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Publisher's Summary

Moving from the Paleolithic age to the present, Karen Armstrong details the great lengths to which humankind has gone in order to experience a sacred reality that it called by many names, such as God, Brahman, Nirvana, Allah, or Dao. Focusing especially on Christianity but including Judaism, Islam, Buddhism, Hinduism, and Chinese spiritualities, Armstrong examines the diminished impulse toward religion in our own time, when a significant number of people either want nothing to do with God or question the efficacy of faith.
Why has God become unbelievable? Why is it that atheists and theists alike now think and speak about God in a way that veers so profoundly from the thinking of our ancestors? Answering these questions with the same depth of knowledge and profound insight that have marked all her acclaimed books, Armstrong makes clear how the changing face of the world has necessarily changed the importance of religion at both the societal and the individual level.
She makes a powerful, convincing argument for drawing on the insights of the past in order to build a faith that speaks to the needs of our dangerously polarized age. Yet she cautions us that religion was never supposed to provide answers that lie within the competence of human reason; that, she says, is the role of logos. The task of religion is to help us live creatively, peacefully, and even joyously with realities for which there are no easy explanations. She emphasizes, too, that religion will not work automatically. It is, she says, a practical discipline: its insights are derived not from abstract speculation but from "dedicated intellectual endeavor" and a"compassionate lifestyle" that enables us to break out of the prison of selfhood.
©2009 Karen Armstrong (P)2009 Random House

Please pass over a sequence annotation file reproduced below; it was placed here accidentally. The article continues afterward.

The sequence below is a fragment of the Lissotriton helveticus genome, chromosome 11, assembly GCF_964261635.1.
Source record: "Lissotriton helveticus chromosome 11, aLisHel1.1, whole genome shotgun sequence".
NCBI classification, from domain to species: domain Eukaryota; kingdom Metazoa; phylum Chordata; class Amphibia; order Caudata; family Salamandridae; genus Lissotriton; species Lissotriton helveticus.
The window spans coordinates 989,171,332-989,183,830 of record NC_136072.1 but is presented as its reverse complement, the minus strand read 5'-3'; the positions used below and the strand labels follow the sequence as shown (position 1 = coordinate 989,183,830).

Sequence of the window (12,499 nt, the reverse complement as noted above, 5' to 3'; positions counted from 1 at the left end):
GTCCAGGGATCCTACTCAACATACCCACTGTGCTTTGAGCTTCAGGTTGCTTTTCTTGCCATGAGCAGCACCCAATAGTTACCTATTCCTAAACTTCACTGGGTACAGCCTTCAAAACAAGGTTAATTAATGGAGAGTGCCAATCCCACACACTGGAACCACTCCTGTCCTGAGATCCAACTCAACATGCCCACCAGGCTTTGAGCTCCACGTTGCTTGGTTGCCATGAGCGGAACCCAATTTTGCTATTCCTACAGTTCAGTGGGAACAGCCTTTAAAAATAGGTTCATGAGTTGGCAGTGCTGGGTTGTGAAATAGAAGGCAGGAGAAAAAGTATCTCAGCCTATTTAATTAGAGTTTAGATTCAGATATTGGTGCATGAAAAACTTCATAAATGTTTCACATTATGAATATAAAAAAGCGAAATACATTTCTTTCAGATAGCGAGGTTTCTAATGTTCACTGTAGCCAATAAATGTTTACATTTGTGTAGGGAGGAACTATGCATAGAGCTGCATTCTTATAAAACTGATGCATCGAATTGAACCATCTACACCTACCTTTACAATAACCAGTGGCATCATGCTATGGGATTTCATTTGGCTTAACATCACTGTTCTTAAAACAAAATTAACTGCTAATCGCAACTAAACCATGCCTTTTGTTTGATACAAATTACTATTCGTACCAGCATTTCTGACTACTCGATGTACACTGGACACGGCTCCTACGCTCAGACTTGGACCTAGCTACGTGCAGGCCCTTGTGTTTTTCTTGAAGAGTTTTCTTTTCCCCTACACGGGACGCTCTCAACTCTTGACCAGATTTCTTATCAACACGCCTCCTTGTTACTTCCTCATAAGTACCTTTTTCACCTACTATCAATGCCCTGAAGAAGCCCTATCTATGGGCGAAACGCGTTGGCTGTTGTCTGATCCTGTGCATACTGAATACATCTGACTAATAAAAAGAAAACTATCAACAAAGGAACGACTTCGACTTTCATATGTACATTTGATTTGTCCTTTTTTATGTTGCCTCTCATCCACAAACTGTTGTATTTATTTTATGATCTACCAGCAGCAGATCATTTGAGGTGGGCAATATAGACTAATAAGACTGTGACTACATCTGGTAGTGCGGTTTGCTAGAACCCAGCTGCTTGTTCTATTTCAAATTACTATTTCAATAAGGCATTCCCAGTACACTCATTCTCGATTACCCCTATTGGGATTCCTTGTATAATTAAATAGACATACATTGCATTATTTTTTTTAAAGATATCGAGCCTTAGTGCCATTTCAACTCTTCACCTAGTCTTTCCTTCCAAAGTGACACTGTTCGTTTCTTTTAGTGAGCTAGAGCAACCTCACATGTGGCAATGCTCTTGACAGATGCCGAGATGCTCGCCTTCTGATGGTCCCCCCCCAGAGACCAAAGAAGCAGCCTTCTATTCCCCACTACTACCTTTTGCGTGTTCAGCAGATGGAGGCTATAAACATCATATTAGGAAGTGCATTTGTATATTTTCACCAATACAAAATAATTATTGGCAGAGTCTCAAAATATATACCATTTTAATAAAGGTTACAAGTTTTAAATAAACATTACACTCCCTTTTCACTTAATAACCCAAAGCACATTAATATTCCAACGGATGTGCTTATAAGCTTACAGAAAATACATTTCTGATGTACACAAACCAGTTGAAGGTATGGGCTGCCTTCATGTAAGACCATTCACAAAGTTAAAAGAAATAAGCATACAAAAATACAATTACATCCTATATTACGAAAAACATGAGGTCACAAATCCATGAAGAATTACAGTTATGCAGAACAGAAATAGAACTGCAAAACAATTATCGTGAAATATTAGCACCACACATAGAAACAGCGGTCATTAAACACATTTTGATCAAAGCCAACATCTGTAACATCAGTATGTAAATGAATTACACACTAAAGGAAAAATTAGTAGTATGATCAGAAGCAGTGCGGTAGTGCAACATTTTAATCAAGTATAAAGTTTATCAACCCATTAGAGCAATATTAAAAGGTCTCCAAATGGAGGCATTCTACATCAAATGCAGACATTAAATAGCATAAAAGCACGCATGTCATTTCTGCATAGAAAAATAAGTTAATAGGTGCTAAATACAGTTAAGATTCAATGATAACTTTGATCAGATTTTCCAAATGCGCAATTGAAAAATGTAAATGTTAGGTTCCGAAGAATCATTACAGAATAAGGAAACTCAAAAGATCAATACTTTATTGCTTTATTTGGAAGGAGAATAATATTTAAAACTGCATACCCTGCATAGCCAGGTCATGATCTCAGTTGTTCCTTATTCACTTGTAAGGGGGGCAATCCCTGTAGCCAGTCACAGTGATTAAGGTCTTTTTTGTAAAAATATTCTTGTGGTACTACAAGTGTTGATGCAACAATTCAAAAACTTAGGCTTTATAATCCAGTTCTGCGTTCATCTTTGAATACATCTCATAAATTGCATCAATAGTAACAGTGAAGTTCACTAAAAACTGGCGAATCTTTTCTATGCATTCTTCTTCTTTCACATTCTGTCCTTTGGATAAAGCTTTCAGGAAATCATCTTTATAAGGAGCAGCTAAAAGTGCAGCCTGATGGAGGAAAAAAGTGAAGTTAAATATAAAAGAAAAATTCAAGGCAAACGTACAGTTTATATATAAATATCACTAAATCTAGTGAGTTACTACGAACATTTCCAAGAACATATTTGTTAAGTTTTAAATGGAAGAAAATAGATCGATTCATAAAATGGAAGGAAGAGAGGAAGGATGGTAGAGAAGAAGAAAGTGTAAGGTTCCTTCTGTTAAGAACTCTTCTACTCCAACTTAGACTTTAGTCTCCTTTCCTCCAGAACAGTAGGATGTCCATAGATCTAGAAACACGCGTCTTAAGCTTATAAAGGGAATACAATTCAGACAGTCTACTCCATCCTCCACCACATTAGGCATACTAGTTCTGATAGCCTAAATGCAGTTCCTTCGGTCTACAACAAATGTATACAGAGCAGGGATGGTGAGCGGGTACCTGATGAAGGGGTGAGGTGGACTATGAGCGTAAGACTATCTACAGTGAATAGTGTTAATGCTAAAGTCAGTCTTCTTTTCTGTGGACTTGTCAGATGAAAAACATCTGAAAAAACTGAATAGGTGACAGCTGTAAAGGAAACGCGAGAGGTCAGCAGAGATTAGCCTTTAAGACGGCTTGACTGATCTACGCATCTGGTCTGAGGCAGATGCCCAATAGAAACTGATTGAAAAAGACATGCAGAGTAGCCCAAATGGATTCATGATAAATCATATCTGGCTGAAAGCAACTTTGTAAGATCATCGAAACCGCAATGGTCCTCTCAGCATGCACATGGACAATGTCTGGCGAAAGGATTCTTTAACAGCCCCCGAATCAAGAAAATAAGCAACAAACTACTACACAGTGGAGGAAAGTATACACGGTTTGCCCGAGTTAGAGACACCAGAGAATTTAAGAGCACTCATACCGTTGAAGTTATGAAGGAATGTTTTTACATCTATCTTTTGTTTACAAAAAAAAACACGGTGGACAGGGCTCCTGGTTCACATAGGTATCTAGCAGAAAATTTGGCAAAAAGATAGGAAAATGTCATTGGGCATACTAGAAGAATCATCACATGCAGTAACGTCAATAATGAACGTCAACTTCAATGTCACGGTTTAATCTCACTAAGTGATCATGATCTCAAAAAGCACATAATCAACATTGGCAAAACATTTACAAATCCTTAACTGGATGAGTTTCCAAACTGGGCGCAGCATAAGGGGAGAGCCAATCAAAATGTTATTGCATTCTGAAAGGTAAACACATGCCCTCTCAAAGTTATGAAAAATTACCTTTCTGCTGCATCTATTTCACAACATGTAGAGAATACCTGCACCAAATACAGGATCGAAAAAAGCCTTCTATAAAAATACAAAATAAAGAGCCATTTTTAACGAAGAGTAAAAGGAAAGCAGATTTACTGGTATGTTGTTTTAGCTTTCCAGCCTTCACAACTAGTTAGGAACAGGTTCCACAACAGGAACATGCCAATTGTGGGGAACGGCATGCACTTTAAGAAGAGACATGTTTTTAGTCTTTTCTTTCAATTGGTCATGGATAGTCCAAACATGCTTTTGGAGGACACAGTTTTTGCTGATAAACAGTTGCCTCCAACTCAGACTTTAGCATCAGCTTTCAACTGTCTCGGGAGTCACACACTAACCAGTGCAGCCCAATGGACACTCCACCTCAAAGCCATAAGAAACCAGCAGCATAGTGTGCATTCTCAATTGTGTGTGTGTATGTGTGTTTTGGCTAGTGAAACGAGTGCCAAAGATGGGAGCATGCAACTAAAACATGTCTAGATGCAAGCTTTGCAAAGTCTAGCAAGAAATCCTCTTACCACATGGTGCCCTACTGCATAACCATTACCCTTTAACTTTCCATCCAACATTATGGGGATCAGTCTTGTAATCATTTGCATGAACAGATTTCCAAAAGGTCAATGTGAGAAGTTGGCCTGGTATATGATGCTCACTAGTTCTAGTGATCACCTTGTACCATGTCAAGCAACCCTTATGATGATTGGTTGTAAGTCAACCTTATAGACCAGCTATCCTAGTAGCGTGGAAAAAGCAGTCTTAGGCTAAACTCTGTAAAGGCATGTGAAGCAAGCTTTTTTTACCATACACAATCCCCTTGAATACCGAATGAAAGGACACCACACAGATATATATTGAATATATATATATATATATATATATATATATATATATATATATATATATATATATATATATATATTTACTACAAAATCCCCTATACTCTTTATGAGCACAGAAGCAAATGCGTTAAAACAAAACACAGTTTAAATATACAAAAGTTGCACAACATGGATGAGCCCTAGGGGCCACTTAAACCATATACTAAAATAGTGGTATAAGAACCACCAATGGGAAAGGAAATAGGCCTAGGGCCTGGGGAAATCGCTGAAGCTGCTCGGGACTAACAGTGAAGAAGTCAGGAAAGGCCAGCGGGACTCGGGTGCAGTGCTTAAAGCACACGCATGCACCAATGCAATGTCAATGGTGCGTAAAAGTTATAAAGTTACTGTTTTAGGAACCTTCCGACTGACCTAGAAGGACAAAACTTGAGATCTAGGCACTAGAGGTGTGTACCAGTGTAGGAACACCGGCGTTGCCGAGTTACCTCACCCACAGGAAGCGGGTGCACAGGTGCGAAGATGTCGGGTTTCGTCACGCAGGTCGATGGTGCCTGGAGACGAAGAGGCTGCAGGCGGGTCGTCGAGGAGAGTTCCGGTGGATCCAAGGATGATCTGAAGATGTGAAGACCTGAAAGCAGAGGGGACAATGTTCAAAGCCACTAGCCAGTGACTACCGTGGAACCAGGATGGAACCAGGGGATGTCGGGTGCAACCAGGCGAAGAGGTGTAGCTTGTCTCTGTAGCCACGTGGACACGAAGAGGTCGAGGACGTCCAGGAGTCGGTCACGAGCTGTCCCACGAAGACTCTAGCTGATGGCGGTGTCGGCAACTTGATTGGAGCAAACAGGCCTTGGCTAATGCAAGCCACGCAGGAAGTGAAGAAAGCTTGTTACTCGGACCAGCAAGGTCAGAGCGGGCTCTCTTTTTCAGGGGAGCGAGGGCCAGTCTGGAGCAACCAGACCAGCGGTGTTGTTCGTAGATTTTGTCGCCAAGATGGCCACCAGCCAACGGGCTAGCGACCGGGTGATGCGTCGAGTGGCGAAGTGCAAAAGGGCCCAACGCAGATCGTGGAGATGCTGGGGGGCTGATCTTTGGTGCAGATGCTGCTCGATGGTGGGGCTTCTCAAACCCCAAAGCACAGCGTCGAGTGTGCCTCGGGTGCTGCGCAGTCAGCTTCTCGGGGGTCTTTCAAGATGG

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Customer Reviews

Most Helpful
5 out of 5 stars
By Kindle Customer on 02-18-11

Great recasting of how God should be interpreted

I'm an agnostic and I think this is a very important book. It provides a view into how the three major monotheisms were seen by their own practitioners over the ages and contrast those views with the modern view of God. It's a criticism of modern religious practice but it opened my eyes to the value that religion could and should provide were it approached in a less simplistic manner. This book is not meant to convert anyone, its very much an social/historical look at God. I find it a much more valuable view than the combative positions of the New Atheists.

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7 of 7 people found this review helpful

5 out of 5 stars
By Rachel on 07-03-10

Complete, engaging and educational

I'm just finishing my second listen and enjoying it as much as the first. It is a dense book and presents thousands of years of human religious history in detail. Despite the tremendous amount of information Karen Armstrong packs into this book, the overall themes are easy to follow.

I particularly appreciated that she chose to write a book focusing on unknowing and the elements of religious and spiritual practice that take one beyond language itself. If you want a general overview of religious history, you might choose her History of God or The Great Transformation. However, if you want an in-depth look at 2000 years of faith and the interplay of human practitioners and ineffable religious experience in Christianity, Judaism, Islam and Buddhism, this is the book.

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12 of 13 people found this review helpful

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